That much I fear my body will be shent;
It bodes I shall have wars.

in consequence, and the dreadful curse upon
Ham's posterity, the effects of which continue SHENSTONE (William), an admired English
even to the present period. The posterity of poet, the eldest son of a country gentleman, who
Shem by his five sons Elam, Ashur, Arphaxad, farmed his own estate in Shropshire, was born
Lud, and Aram, peopled most of the south pari in November 1714. He learned to read of an
of Asia and the adjacent islands, and gave rise old dame, whom his poem of the School Mistress
to the kingdoms of Persia, Assyria, Phænicia, has immortalised; and soon received such de-
Lydia, Syria, &c. See Philology. In that light from books that he always expected, when
branch of it from which the Hebrews descended, any of the family went to market, a new book
from Heber, the grandson of Arphaxad, the true should be brought him. As he grew older he
church, and the knowledge of the true God were went to the grammar school in Hales Owen, and
continued for above 2000 years, till the coming afterwards to Mr. Crumpton, an eminent school-
of Jesus Christ, by the promulgation of whose master at Solihul, where he distinguished' himself
glorious gospel among the Gentiles the prophecy by his quick progress. In his tenth year (June
respecting the posterity of Japhet was completely 1724) he was deprived of his father; and soon
fulfilled. Shem lived to the age of 600 years, after (August 1726) of his grandfather ; and was
and died about A. A.C. 2467.

with his brother, who died afterwards unmarried, SHEMAIAH, an inspired prophet of Judah, left to the care of his grandmother, who managed in the reign of Rehoboam, who prevented a civil the estate. From school he was sent, in 1732, war between Israel and Judah, and prevailed on to Pembroke College in Oxford, a society which, Rehoboam's new raised army of 180,000 war- for half a century, has been eminent for English riors to disband, by assuring them, that the divi- poetry and elegant literature. Here he continued sion of the kingdom which had just taken place his name ten years, though he took no degree. was ordained by the Almighty. See 1 Kings After the fourth year he put on the civilian's xii. 21—24. Hé delivered other two messages gown, but without any intention to engage in the to the king and the people. Shemaiah was also profession. About the time he went to Oxford an author, and wrote the history of Rehoboam ; the death of his grandmother devolved his affairs which is quoted in 2 Chron. xii. 5, 7, and 15. to the care of the Rev. Mr. Dolman, of Brome,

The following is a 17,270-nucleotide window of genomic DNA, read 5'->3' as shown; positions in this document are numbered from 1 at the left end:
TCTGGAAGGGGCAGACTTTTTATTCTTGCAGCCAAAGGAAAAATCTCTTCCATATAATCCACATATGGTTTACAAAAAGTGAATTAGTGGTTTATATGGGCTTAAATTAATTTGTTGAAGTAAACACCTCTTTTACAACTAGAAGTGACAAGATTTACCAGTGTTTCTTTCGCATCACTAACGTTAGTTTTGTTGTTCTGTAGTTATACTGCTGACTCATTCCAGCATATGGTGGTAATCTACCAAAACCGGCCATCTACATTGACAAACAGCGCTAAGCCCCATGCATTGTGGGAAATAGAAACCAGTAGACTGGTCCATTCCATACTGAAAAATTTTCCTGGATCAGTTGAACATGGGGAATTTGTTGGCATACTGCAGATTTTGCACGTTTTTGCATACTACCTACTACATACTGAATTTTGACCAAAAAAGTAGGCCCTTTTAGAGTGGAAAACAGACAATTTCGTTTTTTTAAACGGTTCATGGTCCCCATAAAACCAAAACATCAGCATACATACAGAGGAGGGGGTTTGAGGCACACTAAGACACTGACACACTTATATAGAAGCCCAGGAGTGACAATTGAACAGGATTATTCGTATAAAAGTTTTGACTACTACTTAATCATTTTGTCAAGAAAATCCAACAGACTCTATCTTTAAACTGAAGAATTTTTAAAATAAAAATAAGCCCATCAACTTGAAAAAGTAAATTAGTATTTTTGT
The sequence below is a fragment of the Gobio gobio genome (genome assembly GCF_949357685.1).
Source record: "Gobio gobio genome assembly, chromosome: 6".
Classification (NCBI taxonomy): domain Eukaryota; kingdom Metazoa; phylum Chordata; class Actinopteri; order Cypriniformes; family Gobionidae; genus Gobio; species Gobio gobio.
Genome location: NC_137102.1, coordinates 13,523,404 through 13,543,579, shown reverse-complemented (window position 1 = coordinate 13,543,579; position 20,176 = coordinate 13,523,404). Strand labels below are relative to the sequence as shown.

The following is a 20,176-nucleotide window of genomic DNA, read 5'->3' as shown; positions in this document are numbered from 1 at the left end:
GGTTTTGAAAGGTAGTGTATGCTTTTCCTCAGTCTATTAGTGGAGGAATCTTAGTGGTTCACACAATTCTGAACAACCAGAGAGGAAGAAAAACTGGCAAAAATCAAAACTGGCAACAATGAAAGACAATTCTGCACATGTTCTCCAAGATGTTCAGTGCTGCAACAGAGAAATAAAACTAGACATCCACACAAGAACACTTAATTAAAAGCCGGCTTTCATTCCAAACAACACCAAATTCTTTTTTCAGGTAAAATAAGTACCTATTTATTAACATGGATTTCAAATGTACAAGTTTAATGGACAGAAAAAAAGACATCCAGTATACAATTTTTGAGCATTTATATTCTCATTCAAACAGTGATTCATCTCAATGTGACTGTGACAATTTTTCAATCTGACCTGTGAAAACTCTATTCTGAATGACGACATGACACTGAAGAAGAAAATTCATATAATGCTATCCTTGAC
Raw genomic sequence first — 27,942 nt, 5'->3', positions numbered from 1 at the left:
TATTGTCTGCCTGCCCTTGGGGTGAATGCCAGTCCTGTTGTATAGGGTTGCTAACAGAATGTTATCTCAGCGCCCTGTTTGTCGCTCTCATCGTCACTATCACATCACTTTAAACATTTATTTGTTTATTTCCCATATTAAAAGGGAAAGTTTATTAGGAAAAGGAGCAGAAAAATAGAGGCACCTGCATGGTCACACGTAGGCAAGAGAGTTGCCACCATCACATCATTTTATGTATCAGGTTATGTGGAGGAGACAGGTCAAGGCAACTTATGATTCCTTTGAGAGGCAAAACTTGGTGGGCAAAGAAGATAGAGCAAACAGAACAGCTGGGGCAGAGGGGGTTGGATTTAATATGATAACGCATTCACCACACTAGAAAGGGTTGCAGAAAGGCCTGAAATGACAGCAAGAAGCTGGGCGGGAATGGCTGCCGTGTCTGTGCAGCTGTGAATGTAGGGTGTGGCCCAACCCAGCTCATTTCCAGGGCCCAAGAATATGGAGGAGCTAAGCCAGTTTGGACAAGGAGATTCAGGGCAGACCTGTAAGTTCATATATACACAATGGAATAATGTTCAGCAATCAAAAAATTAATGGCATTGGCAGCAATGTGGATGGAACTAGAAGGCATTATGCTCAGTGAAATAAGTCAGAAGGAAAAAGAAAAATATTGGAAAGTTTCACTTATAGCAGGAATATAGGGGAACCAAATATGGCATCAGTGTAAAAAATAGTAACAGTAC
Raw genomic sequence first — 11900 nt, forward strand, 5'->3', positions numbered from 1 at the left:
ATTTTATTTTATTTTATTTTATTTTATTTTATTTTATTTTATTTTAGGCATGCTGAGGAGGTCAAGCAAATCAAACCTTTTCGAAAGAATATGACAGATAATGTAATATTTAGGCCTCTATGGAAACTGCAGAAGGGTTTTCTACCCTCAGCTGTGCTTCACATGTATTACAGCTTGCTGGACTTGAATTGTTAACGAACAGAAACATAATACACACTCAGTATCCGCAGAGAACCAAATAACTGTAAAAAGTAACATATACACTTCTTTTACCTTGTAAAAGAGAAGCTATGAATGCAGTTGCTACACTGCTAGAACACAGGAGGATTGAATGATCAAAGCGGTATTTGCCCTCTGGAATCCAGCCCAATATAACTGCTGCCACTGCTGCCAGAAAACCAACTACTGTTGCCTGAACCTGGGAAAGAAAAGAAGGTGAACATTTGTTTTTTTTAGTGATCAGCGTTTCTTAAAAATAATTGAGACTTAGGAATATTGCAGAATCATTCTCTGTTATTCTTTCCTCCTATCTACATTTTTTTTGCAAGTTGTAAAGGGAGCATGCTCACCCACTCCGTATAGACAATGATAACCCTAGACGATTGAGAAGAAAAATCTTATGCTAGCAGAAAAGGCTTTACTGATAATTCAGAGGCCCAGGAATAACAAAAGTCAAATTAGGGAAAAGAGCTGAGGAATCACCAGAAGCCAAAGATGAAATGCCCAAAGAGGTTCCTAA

SHEMİNITH, in Hebrew antiquity, a musical in Staffordshire, whom he always mentioned with instrument of eight strings. It is mentioned in gratitude. At Oxford he, in 1737, published a the title of Psalıns vi. and xii.

small Miscellany, without his name.

He pubSHENAN, a drug used in the east for dyeing lished, in 1740, his Judgment of Hercules, adleather red. It is the eastern jointed kali, å dressed to Mr. Lyttleton, whose interest he supspecies of salicornia, which grows plentifully in ported with great warmth at an election ; this Turkey, Syria, Africa, &c. The salicornia pe- was two years afterwards followed by the School Tennis has been used for it, but not always with Mistress. Mr. Dolman died in 1745, and the

care of his fortune now fell